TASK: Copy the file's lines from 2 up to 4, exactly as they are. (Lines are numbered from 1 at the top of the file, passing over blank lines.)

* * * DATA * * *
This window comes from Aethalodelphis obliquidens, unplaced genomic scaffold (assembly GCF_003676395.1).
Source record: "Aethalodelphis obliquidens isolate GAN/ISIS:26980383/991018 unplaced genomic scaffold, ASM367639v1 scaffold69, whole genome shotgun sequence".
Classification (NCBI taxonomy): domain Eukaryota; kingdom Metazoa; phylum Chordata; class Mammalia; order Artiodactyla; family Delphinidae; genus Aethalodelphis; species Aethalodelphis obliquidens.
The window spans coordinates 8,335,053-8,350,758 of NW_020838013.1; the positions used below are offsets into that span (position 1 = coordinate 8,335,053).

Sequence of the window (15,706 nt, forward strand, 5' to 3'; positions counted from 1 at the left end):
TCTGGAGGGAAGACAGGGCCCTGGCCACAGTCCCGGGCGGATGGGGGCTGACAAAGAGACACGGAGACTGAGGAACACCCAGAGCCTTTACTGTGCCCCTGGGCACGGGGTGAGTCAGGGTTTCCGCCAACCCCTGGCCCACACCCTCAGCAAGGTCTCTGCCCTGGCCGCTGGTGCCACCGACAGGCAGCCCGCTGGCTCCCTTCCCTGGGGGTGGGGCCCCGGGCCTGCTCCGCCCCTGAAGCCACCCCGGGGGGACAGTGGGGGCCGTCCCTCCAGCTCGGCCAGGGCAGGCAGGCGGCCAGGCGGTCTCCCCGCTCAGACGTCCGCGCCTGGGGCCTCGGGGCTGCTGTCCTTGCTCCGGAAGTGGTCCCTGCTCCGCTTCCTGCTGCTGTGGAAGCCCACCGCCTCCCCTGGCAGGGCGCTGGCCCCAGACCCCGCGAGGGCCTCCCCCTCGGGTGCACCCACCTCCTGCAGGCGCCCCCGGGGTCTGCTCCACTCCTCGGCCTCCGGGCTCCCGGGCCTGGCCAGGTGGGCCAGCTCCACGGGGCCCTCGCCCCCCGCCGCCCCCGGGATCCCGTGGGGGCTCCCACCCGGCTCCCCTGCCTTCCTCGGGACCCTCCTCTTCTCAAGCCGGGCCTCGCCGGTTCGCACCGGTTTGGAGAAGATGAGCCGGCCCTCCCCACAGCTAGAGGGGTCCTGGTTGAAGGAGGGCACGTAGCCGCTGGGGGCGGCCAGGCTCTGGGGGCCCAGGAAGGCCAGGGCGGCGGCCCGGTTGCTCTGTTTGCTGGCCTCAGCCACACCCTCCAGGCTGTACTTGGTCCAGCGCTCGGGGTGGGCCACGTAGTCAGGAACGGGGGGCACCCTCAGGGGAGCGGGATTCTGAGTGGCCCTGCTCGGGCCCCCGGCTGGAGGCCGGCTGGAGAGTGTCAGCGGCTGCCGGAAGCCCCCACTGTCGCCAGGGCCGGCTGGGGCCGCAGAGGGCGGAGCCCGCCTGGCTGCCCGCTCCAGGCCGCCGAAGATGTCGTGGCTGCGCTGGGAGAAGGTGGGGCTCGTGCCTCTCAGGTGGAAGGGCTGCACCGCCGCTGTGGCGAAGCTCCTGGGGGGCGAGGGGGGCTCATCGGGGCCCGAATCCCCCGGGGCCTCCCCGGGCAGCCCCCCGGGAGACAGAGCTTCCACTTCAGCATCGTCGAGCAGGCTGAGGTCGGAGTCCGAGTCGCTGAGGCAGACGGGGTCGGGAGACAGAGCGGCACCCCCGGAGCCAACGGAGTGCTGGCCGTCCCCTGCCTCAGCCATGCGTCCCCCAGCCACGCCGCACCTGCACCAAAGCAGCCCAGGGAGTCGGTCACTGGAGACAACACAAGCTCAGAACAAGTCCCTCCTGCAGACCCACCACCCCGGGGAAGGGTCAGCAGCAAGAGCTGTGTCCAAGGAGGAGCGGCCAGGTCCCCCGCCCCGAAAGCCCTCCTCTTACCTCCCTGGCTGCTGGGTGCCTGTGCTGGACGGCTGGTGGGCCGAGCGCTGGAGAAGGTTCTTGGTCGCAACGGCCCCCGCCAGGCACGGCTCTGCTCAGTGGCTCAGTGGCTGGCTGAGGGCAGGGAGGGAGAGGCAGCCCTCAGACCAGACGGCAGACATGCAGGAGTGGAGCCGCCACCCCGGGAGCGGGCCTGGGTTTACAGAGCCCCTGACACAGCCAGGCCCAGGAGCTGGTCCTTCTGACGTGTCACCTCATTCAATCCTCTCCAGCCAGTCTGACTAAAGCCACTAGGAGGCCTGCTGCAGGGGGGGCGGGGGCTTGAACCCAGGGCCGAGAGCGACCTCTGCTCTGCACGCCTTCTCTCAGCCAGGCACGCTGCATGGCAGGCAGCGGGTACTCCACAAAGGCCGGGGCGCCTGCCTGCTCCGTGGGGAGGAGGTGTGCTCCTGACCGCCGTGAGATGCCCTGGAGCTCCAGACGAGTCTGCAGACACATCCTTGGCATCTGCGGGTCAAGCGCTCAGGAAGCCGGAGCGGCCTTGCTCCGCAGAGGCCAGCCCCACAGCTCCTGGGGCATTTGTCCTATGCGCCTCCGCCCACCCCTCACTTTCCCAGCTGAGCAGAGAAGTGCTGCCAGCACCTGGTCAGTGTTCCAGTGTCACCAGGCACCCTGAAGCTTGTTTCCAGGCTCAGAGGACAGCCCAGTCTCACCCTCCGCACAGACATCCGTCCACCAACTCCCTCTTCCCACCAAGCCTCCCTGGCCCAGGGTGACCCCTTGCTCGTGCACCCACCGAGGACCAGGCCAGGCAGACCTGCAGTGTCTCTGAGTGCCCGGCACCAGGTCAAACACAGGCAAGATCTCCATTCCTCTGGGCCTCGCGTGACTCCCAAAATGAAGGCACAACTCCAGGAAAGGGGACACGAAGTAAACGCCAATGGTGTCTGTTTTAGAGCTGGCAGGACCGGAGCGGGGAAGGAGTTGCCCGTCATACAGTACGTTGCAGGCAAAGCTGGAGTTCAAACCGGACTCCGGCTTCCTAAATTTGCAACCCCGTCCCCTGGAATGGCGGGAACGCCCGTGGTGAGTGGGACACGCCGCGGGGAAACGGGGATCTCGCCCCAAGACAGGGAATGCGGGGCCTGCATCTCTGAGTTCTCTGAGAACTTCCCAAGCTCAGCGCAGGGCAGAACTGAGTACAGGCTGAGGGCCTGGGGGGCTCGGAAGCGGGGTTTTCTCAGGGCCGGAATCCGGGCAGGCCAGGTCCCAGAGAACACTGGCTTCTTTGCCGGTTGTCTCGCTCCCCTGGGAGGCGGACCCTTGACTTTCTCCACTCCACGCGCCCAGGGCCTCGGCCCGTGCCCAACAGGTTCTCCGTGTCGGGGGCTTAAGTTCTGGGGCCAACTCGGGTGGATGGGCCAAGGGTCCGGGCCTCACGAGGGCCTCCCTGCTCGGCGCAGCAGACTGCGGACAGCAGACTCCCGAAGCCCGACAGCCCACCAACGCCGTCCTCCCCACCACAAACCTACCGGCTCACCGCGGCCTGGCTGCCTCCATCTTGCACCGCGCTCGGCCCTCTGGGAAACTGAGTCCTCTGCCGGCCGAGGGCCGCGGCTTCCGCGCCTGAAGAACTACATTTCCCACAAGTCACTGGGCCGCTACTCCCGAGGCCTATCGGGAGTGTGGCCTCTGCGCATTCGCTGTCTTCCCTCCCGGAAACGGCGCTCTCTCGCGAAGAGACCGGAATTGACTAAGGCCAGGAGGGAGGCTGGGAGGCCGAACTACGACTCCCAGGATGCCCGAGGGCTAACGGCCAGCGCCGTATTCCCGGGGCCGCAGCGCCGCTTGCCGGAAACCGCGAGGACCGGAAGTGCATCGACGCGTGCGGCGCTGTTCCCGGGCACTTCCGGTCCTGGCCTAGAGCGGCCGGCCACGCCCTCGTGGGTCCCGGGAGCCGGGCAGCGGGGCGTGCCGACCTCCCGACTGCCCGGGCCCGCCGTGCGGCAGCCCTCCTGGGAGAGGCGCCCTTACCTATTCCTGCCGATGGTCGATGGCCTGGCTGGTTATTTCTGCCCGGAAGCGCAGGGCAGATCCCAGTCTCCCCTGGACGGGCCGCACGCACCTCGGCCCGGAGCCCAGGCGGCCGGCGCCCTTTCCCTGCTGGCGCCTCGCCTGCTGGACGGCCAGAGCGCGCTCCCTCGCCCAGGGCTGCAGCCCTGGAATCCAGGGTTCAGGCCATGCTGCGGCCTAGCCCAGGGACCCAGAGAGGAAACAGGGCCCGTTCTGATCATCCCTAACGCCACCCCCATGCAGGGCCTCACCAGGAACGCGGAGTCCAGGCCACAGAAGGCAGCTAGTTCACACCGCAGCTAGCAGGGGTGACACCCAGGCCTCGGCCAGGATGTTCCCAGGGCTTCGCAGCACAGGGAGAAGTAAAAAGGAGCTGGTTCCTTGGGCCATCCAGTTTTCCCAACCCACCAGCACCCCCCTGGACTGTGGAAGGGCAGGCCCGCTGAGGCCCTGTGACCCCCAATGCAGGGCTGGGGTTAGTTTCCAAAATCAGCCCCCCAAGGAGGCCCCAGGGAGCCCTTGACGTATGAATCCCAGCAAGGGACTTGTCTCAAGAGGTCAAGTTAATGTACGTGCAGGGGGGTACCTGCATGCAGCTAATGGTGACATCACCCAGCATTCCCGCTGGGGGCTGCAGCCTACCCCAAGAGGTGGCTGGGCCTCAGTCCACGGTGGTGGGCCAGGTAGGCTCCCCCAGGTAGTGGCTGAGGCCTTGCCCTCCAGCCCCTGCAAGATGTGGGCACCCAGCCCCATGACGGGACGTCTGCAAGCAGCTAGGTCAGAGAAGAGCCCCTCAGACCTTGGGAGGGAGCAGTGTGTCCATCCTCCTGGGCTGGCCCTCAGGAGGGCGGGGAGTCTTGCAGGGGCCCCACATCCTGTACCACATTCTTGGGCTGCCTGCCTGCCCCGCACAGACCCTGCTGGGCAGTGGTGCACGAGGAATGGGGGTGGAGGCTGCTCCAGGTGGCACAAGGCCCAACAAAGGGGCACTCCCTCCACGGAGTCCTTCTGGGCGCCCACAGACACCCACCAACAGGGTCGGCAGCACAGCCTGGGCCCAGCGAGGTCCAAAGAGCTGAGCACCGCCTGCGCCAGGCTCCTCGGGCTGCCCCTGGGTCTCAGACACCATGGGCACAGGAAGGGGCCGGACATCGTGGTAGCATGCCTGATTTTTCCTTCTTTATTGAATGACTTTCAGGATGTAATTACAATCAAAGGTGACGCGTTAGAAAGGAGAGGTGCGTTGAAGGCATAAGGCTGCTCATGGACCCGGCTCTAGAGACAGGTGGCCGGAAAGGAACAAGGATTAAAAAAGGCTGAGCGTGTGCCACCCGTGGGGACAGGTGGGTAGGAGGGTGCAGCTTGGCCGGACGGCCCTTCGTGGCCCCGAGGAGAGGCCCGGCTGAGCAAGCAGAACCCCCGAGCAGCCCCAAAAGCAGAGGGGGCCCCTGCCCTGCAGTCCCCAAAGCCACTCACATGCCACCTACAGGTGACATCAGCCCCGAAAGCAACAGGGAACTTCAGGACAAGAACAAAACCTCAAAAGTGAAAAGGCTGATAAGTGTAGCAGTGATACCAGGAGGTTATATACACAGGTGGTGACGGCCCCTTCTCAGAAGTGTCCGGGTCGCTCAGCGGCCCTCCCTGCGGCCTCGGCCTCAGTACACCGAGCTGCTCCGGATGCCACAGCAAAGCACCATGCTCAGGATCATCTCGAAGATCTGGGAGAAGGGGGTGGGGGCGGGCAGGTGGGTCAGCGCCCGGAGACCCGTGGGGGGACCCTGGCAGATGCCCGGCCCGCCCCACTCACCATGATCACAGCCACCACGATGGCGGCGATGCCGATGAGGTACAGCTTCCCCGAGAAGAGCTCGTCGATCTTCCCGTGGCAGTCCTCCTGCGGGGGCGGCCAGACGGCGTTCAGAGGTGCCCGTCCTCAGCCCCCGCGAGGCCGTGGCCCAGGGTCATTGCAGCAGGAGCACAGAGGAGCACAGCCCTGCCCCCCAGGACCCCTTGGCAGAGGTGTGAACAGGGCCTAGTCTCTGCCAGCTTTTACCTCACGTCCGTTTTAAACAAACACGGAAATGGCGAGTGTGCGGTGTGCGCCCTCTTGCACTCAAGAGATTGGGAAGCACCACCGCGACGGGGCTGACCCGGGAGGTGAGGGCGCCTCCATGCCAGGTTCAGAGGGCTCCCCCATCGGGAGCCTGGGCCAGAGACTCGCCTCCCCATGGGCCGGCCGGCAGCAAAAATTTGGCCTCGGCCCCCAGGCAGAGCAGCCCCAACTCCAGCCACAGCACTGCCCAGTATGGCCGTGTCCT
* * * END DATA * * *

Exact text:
Source record: "Aethalodelphis obliquidens isolate GAN/ISIS:26980383/991018 unplaced genomic scaffold, ASM367639v1 scaffold69, whole genome shotgun sequence".
Classification (NCBI taxonomy): domain Eukaryota; kingdom Metazoa; phylum Chordata; class Mammalia; order Artiodactyla; family Delphinidae; genus Aethalodelphis; species Aethalodelphis obliquidens.
The window spans coordinates 8,335,053-8,350,758 of NW_020838013.1; the positions used below are offsets into that span (position 1 = coordinate 8,335,053).